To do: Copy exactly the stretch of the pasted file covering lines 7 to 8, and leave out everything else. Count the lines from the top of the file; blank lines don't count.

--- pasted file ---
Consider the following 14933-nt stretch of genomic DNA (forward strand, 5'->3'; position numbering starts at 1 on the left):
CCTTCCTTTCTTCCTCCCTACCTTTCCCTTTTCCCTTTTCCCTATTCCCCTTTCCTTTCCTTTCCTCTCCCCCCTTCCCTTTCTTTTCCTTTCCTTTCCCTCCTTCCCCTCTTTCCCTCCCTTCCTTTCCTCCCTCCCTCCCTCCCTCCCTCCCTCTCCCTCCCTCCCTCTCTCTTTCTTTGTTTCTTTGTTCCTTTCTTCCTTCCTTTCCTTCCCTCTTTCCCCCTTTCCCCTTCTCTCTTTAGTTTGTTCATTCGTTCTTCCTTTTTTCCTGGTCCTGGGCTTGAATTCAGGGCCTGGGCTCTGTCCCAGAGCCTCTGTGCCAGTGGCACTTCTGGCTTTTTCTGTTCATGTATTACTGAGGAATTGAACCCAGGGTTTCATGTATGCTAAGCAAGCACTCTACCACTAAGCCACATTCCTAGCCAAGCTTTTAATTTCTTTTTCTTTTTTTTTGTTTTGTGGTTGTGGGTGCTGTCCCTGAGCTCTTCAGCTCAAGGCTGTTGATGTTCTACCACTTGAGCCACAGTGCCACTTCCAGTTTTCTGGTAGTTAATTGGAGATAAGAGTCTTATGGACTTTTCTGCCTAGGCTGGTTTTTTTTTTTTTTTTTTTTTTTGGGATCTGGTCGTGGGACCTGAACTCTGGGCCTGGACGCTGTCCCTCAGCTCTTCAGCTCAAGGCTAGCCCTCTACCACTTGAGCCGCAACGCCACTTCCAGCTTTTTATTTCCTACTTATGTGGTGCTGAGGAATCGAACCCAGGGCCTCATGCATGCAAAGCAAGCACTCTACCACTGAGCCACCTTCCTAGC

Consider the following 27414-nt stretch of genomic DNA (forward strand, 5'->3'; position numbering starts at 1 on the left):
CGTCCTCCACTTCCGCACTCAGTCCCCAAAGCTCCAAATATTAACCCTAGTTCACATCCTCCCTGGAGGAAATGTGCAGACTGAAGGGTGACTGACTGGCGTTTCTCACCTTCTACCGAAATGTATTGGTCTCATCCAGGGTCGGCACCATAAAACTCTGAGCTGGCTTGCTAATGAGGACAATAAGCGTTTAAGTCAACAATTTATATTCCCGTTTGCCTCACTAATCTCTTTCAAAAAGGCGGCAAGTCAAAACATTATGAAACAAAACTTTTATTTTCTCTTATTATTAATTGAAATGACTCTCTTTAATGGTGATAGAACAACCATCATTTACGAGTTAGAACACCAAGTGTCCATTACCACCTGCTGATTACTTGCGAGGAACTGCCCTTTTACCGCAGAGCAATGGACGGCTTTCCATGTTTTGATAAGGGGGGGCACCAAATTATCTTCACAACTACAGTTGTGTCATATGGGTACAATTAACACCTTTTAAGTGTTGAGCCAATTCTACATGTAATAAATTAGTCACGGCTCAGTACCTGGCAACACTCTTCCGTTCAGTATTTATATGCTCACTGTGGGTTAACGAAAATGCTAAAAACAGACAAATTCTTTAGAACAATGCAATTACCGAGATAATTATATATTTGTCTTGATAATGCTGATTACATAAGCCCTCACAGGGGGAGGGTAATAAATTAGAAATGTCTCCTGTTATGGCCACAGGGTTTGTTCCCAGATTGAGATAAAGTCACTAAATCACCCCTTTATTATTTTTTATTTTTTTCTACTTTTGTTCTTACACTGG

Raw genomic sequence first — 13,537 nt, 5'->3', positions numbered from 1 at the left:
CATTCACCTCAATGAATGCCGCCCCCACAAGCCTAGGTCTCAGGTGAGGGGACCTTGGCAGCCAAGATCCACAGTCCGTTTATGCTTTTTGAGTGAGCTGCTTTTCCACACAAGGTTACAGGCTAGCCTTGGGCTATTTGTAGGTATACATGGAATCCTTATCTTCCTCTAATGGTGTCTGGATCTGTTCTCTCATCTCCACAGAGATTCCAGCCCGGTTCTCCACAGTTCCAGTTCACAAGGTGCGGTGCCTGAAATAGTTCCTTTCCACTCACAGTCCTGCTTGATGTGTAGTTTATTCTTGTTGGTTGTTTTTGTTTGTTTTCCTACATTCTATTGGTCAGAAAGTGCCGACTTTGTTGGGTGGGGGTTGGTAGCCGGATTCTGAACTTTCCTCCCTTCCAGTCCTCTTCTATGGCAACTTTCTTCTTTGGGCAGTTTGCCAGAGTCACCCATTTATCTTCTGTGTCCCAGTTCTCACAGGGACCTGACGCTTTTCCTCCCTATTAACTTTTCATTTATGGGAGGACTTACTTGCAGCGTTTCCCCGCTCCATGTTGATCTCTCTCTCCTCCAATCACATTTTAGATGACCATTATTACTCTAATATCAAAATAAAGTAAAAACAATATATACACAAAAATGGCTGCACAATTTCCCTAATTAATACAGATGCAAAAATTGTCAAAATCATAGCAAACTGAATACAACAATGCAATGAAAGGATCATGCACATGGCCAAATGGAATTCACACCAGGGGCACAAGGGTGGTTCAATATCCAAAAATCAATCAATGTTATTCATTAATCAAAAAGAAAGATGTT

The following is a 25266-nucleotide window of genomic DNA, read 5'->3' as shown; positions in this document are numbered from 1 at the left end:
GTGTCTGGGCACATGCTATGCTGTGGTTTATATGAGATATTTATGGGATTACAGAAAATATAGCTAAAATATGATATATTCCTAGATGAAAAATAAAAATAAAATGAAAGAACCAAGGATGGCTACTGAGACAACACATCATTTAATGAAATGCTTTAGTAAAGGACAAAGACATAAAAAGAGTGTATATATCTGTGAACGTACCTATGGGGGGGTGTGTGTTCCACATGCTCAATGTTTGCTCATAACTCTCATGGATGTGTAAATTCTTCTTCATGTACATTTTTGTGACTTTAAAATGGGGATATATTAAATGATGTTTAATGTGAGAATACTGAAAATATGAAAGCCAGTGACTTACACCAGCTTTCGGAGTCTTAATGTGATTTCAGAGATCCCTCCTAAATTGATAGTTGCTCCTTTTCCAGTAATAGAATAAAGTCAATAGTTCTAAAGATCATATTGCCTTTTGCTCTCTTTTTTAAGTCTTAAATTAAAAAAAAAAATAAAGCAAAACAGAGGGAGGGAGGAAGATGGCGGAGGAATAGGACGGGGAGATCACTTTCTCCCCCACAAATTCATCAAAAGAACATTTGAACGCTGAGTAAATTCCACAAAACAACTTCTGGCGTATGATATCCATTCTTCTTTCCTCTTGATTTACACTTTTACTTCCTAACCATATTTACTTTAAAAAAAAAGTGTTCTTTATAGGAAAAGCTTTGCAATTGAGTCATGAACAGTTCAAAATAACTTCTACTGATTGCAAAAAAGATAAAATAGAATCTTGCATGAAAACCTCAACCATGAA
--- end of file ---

The following is a 25266-nucleotide window of genomic DNA, read 5'->3' as shown; positions in this document are numbered from 1 at the left end:
GTGTCTGGGCACATGCTATGCTGTGGTTTATATGAGATATTTATGGGATTACAGAAAATATAGCTAAAATATGATATATTCCTAGATGAAAAATAAAAATAAAATGAAAGAACCAAGGATGGCTACTGAGACAACACATCATTTAATGAAATGCTTTAGTAAAGGACAAAGACATAAAAAGAGTGTATATATCTGTGAACGTACCTATGGGGGGGTGTGTGTTCCACATGCTCAATGTTTGCTCATAACTCTCATGGATGTGTAAATTCTTCTTCATGTACATTTTTGTGACTTTAAAATGGGGATATATTAAATGATGTTTAATGTGAGAATACTGAAAATATGAAAGCCAGTGACTTACACCAGCTTTCGGAGTCTTAATGTGATTTCAGAGATCCCTCCTAAATTGATAGTTGCTCCTTTTCCAGTAATAGAATAAAGTCAATAGTTCTAAAGATCATATTGCCTTTTGCTCTCTTTTTTAAGTCTTAAATTAAAAAAAAAAATAAAGCAAAACAGAGGGAGGGAGGAAGATGGCGGAGGAATAGGACGGGGAGATCACTTTCTCCCCCACAAATTCATCAAAAGAACATTTGAACGCTGAGTAAATTCCACAAAACAACTTCTGGCGTATGATATCCATTCTTCTTTCCTCTTGATTTACACTTTTACTTCCTAACCATATTTACTTTAAAAAAAAAGTGTTCTTTATAGGAAAAGCTTTGCAATTGAGTCATGAACAGTTCAAAATAACTTCTACTGATTGCAAAAAAGATAAAATAGAATCTTGCATGAAAACCTCAACCATGAA